President Obama’s 2011 State of the Union, delivered last night before the assembled Congress in the Congressional chamber, was evocative. I do not necessarily mean this in a good light. I mean that the president called out several themes that have long been staples of his speeches and of the common political discourse without developing, adding to them, or improving them. To my ear the most common theme was winning the future. From whom?
Presumably, this is what he meant:
We know what it takes to compete for the jobs and industries of our time. We need to out-innovate, out-educate, and out-build the rest of the world. (Applause.) We have to make America the best place on Earth to do business. We need to take responsibility for our deficit and reform our government. That’s how our people will prosper. That’s how we’ll win the future. (Applause.) And tonight, I’d like to talk about how we get there.
The evidence that defense spending has had non-defense applications that have resulted in enormous economic growth (e.g. the Internet, printed circuit boards, solid state) is pretty good; the evidence that education has done so is much slimmer. We already spend more overall and per capita on education than any other country in the world. We are receiving diminishing returns to scale.
The speech was incoherent. This is no special distinction. Nearly every State of the Union address over the period of the last sixty years has been an incoherent, inconsistent shopping list of promises that will be broken almost as soon as they’re made and wishes that will never materialize in concrete legislation. It did not cohere; it did not stick together. How in the world can we increase spending on education and basic research and freeze domestic spending for five years without cutting existing programs? I blanched when I heard the words basic research, by the way. The examples he gave, the Internet and the space program, were not basic research. They were engineering projects. Had the president announced one or more specific mass engineering projects that he was proposing to the Congress, I would have stood up and cheered. But the ROI on basic research is awful. That’s why companies are reluctant to do it.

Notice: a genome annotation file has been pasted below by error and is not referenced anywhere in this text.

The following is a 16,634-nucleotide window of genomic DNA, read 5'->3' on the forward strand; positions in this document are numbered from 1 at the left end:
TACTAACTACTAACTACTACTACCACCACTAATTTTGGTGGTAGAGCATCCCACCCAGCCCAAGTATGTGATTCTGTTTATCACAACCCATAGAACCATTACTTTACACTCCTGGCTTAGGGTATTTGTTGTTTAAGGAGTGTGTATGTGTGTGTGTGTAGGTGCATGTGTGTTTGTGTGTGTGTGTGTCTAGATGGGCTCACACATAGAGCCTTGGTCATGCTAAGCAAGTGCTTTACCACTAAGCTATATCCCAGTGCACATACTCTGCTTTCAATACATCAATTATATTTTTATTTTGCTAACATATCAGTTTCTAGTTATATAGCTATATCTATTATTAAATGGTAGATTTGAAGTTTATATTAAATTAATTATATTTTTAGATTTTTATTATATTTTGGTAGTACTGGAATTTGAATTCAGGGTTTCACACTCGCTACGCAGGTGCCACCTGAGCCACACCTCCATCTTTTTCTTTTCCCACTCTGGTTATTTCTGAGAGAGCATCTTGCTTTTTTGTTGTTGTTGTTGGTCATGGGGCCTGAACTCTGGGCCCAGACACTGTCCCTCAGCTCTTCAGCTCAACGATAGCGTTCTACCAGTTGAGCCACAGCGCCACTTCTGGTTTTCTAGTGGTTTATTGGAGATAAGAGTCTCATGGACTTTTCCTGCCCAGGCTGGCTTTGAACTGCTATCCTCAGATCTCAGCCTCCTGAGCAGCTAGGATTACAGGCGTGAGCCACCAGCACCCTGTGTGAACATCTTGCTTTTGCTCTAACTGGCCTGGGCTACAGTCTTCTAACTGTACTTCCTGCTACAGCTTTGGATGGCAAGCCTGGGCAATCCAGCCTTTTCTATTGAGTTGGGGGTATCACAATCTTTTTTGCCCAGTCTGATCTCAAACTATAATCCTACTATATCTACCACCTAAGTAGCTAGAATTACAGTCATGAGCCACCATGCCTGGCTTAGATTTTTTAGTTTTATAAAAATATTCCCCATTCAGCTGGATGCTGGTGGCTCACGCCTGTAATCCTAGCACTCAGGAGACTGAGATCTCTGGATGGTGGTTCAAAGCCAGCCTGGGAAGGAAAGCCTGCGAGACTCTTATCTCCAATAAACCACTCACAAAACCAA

I was even more concerned when he mentioned medical research. Is there really a large backlog of projects in medical research that have the likelihood of bearing fruit in the foreseeable future that are starved for lack of money? Or are there an infinite number of possible projects in medical research, most of which will never bear fruit at all? I believe there are good reasons for the federal government to support medical research. Saving human life leaps to mind. However, we should hold out no expectations that such research will have near term impact or that it’s the stuff of which tomorrow’s industries will be made. That has not been the experience to date. Three fifiths of all healthcare spending continues to be funded from tax dollars and it appears that will continue to be the case. You cannot boost the economy based on something that requires tax dollars to survive. To believe that is to believe in the cat and rat farm I’ve written about before.
What in the heck is a Sputnik moment? This is a wonderful example of something which is simultaneously evocative and incoherent. Fully five years passed between the day in October 1957 that the Soviet Union launched the first satellite into space and President Kennedy announced his intention to send a man to the moon and a decade before its greatest triumphs. I doubt that President Obama’s evocation of Sputnik was a plea for long range planning. Contrariwise, I suspect that he was thinking of a rousing from decades of torpor into immediate and urgent action. A better metaphor for that would be a Fort Sumter moment or a Peal Harbor moment. We’ve already had one of those on September 11, 2001 and we’re still trying to muddle through our response to that, unable to decide what to do. Nearly a decade has passed and we’re still in Afghanistan and we’re still in Iraq and there are still major terrorist acts taking place in the West (as the attack on Moscow’s airport a couple of days ago demonstrated). His pledge in the speech to hold to his promise to begin withdrawing from Afghanistan this year is hardly a model for decisive action. It may be realistic or practical or politically necessary but it is not decisive.
How will increased education spending reach the 40% of the students in New York, Chicago, and Los Angeles who fail to graduate from high school on time? (and have done so persistently over the period of the last half century) Will building roads between the islands of Hawaii or bridges to nowhere in Alaska with federal tax revenues (or, worse, with borrowed money) really be the key to a bright economic future for the United States?
Mr. President, dream no small dreams. Rather than being content to rest on laurels, double down on the solutions of the past, or divide an ever-shrinking pie more equitably, make a bold new proposal of your own. I want an Apollo moment, not a Sputnik moment.
The complete text of the speech is here. As usual Joe Gandelman has a fine round-up of media and blogospheric reaction. Memeorandum has an automated (or semi-automated, I’m not really sure) news aggregation on the speech.